Functional gastrointestinal disorders are highly prevalent. They constitute the most common presentation for gastroenterology specialist consultation and are among the most common conditions seen by general practitioners. These disorders include irritable bowel syndrome, functional dyspepsia and constipation. Their treatment is associated with substantial costs to the healthcare system, while other costs include impaired workforce productivity. Functional gastrointestinal disorders are typically characterised by an absence of “organic” pathology. Psychological and dietary factors are thought to play some part. Despite the efficacy of psychologically-based, behavioural and dietary therapies they are rarely incorporated into specialist care, and rarely form first line therapy. The typical model of specialist care involves a gastroenterologist working in isolation; the outcome of such a model of care has not been adequately evaluated. This thesis involves a collection of studies which evaluate the outcome of gastroenterologist-only care for functional gastrointestinal disorders, other models of care, and a multi-disciplinary model of care. I have demonstrated that symptom outcomes twelve months after care in a gastroenterologist-only clinic is poor. The majority of patients were dissatisfied with care, continued to have symptoms, and were often absent from work due to symptoms. This is the first study to have evaluated the outcomes of a gastroenterologist-only clinic. In a systematic review of the literature I have evaluated the models of care which have been evaluated for functional gastrointestinal disorders. This is the first published evaluation of models of care for functional gut disorders and suggested the benefit of allied clinicians incorporated into the care of functional gastrointestinal disorders. To evaluate if a multi-disciplinary model of care is superior to a gastroenterologist-only clinic model I critically reviewed the literature regarding trial design. I then designed a comprehensive, pragmatic, randomised trial that evaluated symptoms, quality of life, psychological wellbeing and cost. The MANTRA (multi-disciplinary treatment of functional gastrointestinal disorders) study is the first randomised study to evaluate the benefit of a multi-disciplinary model of care for functional gastrointestinal disorders. It demonstrated clinically-relevant, statistically significant, superiority of a multi-disciplinary clinic compared with a gastroenterologist-only standard care clinic, with regards to symptoms, quality of life, psychological wellbeing and cost. The studies in this thesis demonstrate that the current specialist-only model of care for these highly prevalent and costly conditions is inadequate. The thesis also provides a clear rationale and evidence base for a multi-disciplinary clinic model for the treatment of functional gastrointestinal disorders with respect to all important outcomes.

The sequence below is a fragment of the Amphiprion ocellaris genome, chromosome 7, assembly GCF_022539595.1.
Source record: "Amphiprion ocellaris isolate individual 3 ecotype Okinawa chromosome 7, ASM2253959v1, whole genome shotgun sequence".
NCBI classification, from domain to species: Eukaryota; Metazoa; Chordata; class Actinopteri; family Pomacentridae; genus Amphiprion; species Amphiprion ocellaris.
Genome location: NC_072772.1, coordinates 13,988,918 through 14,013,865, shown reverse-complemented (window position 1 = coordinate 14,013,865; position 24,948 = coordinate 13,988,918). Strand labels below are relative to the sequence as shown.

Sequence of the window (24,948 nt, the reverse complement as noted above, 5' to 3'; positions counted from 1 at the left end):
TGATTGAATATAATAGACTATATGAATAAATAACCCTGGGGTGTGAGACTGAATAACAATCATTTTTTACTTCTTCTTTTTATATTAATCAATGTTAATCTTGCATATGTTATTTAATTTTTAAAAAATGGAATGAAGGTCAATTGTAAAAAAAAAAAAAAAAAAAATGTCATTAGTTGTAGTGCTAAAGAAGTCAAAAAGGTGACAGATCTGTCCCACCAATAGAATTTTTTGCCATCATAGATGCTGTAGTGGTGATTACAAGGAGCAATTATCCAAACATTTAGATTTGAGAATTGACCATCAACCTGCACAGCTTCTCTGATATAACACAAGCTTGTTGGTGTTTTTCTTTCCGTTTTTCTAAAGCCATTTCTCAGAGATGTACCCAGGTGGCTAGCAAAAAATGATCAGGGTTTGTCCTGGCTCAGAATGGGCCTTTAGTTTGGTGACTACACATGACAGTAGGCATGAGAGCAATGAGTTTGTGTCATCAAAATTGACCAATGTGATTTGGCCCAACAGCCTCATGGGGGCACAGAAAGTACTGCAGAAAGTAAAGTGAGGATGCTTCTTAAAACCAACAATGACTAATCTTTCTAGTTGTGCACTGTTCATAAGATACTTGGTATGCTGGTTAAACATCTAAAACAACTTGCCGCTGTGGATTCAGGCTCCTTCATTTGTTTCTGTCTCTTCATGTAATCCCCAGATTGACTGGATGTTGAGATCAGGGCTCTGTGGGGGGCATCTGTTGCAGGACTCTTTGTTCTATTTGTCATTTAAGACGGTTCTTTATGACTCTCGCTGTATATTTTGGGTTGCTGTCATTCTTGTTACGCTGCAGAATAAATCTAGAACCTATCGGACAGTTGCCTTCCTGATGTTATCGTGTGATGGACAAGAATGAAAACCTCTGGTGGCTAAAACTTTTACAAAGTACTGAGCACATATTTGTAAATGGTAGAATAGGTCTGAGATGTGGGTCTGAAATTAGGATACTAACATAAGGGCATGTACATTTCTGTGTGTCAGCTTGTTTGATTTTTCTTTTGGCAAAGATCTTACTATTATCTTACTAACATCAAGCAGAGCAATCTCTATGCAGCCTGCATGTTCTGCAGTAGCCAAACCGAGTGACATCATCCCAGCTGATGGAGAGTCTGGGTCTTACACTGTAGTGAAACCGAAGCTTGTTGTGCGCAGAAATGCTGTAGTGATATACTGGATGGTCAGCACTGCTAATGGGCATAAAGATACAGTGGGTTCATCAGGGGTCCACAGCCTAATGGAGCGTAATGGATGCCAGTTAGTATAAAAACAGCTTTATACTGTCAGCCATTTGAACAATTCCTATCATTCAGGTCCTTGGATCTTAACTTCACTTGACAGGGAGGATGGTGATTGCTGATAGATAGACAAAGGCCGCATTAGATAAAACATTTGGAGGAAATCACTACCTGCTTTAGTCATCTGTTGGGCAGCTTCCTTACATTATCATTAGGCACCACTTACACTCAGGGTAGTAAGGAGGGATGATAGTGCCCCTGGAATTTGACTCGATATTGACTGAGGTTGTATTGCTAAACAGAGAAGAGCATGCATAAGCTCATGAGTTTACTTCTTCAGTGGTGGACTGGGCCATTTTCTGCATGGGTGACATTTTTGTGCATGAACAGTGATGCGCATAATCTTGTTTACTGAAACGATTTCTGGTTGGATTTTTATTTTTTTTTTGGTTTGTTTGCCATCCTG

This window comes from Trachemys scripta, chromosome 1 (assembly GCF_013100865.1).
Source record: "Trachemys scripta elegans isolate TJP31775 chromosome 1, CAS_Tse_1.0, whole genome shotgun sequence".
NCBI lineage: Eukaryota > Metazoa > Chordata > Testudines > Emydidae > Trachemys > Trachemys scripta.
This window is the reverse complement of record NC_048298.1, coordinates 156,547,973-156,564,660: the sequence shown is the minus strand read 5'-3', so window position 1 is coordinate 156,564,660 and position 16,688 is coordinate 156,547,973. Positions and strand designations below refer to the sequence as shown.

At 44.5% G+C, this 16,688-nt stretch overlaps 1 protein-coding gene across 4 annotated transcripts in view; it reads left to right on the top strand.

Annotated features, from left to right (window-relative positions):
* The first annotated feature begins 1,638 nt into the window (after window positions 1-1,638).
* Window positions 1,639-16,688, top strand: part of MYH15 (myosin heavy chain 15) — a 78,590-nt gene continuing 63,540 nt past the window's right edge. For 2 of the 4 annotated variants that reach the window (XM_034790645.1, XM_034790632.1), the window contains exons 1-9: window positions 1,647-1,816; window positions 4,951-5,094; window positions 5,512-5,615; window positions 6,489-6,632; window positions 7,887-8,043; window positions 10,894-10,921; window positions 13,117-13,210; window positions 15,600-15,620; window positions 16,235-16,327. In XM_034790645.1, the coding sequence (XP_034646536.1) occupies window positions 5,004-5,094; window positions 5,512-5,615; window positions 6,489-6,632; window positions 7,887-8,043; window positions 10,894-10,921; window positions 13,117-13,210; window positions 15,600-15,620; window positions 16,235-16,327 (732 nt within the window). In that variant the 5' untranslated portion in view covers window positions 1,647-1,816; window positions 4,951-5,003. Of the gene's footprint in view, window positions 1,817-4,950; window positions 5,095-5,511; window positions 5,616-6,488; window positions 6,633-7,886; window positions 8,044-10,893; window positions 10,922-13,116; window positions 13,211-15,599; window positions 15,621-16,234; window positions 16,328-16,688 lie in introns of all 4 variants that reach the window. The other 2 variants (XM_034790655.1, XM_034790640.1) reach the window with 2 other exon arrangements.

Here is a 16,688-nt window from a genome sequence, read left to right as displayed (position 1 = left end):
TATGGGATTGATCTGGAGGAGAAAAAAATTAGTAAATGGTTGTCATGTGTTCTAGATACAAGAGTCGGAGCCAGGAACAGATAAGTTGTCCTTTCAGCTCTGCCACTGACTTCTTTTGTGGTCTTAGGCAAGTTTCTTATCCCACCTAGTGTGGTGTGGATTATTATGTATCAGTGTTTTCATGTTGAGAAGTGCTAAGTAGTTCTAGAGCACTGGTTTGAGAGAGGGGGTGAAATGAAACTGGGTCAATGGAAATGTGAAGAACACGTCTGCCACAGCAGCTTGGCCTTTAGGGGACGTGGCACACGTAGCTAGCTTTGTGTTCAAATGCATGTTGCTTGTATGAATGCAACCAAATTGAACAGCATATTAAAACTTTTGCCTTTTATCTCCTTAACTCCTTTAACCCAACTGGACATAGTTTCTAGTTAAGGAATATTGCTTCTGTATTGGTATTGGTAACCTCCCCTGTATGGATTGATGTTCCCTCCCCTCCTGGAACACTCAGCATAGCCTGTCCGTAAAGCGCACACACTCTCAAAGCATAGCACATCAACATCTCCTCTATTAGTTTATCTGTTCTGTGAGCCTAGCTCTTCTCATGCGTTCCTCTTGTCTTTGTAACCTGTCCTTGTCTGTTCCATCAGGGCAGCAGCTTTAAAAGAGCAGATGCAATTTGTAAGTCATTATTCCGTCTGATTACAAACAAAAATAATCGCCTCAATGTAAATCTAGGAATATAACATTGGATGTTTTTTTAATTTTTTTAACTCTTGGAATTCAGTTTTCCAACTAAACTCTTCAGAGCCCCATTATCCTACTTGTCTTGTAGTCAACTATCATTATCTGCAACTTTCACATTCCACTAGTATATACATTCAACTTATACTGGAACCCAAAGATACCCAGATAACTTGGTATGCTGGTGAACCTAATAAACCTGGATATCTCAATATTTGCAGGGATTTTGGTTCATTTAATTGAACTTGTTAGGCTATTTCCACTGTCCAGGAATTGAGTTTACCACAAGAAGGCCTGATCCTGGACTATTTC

Inflammatory bowel disease and pregnancy: patient education, assessment of disease activity and monitoring of drug therapies